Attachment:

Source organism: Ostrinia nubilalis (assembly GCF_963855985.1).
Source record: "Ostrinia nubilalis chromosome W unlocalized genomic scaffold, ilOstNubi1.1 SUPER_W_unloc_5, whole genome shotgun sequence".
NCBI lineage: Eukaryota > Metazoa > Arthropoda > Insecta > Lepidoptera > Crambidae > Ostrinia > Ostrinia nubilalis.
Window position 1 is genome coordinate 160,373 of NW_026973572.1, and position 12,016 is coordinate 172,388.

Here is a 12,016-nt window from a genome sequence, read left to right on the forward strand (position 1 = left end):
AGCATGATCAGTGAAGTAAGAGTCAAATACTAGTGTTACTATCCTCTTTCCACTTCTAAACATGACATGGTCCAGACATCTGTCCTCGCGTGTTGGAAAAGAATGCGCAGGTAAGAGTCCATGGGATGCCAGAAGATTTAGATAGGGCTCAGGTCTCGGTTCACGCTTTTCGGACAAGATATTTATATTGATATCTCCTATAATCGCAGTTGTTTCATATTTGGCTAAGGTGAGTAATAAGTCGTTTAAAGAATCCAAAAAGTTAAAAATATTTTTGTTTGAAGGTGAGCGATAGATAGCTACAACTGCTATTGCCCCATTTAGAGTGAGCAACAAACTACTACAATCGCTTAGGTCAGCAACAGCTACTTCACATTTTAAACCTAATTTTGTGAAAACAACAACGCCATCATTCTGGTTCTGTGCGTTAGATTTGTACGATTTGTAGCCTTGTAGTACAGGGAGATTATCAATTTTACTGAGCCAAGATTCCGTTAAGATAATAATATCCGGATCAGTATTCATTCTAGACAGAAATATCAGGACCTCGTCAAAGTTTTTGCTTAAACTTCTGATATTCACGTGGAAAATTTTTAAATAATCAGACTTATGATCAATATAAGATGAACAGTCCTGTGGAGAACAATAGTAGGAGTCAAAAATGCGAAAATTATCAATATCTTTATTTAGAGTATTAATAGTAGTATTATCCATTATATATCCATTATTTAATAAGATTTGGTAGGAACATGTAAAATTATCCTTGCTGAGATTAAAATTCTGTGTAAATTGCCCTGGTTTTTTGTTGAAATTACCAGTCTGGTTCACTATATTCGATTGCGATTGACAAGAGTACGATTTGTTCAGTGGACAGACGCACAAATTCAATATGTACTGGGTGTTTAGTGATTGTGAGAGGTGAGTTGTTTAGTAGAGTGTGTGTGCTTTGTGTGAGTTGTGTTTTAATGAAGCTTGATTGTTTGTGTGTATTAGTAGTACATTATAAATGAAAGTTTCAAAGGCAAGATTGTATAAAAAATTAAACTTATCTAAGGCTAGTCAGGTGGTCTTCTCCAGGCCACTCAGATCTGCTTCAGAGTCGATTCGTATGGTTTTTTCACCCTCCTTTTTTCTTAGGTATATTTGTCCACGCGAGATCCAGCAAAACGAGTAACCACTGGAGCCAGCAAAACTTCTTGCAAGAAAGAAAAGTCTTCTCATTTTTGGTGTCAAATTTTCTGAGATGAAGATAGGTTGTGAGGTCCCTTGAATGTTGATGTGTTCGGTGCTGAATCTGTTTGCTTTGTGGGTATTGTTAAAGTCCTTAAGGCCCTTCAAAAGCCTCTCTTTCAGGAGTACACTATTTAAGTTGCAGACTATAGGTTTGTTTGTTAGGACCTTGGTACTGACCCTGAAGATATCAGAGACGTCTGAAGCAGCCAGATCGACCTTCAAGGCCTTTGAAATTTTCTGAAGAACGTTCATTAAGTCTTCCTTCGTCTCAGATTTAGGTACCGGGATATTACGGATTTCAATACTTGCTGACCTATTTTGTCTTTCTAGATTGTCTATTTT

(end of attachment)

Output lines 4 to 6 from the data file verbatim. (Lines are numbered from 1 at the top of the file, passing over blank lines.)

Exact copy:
Window position 1 is genome coordinate 160,373 of NW_026973572.1, and position 12,016 is coordinate 172,388.

Here is a 12,016-nt window from a genome sequence, read left to right on the forward strand (position 1 = left end):
AGCATGATCAGTGAAGTAAGAGTCAAATACTAGTGTTACTATCCTCTTTCCACTTCTAAACATGACATGGTCCAGACATCTGTCCTCGCGTGTTGGAAAAGAATGCGCAGGTAAGAGTCCATGGGATGCCAGAAGATTTAGATAGGGCTCAGGTCTCGGTTCACGCTTTTCGGACAAGATATTTATATTGATATCTCCTATAATCGCAGTTGTTTCATATTTGGCTAAGGTGAGTAATAAGTCGTTTAAAGAATCCAAAAAGTTAAAAATATTTTTGTTTGAAGGTGAGCGATAGATAGCTACAACTGCTATTGCCCCATTTAGAGTGAGCAACAAACTACTACAATCGCTTAGGTCAGCAACAGCTACTTCACATTTTAAACCTAATTTTGTGAAAACAACAACGCCATCATTCTGGTTCTGTGCGTTAGATTTGTACGATTTGTAGCCTTGTAGTACAGGGAGATTATCAATTTTACTGAGCCAAGATTCCGTTAAGATAATAATATCCGGATCAGTATTCATTCTAGACAGAAATATCAGGACCTCGTCAAAGTTTTTGCTTAAACTTCTGATATTCACGTGGAAAATTTTTAAATAATCAGACTTATGATCAATATAAGATGAACAGTCCTGTGGAGAACAATAGTAGGAGTCAAAAATGCGAAAATTATCAATATCTTTATTTAGAGTATTAATAGTAGTATTATCCATTATATATCCATTATTTAATAAGATTTGGTAGGAACATGTAAAATTATCCTTGCTGAGATTAAAATTCTGTGTAAATTGCCCTGGTTTTTTGTTGAAATTACCAGTCTGGTTCACTATATTCGATTGCGATTGACAAGAGTACGATTTGTTCAGTGGACAGACGCACAAATTCAATATGTACTGGGTGTTTAGTGATTGTGAGAGGTGAGTTGTTTAGTAGAGTGTGTGTGCTTTGTGTGAGTTGTGTTTTAATGAAGCTTGATTGTTTGTGTGTATTAGTAGTACATTATAAATGAAAGTTTCAAAGGCAAGATTGTATAAAAAATTAAACTTATCTAAGGCTAGTCAGGTGGTCTTCTCCAGGCCACTCAGATCTGCTTCAGAGTCGATTCGTATGGTTTTTTCACCCTCCTTTTTTCTTAGGTATATTTGTCCACGCGAGATCCAGCAAAACGAGTAACCACTGGAGCCAGCAAAACTTCTTGCAAGAAAGAAAAGTCTTCTCATTTTTGGTGTCAAATTTTCTGAGATGAAGATAGGTTGTGAGGTCCCTTGAATGTTGATGTGTTCGGTGCTGAATCTGTTTGCTTTGTGGGTATTGTTAAAGTCCTTAAGGCCCTTCAAAAGCCTCTCTTTCAGGAGTACACTATTTAAGTTGCAGACTATAGGTTTGTTTGTTAGGACCTTGGTACTGACCCTGAAGATATCAGAGACGTCTGAAGCAGCCAGATCGACCTTCAAGGCCTTTGAAATTTTCTGAAGAACGTTCATTAAGTCTTCCTTCGTCTCAGATTTAGGTACCGGGATATTACGGATTTCAATACTTGCTGACCTATTTTGTCTTTCTAGATTGTCTATTTT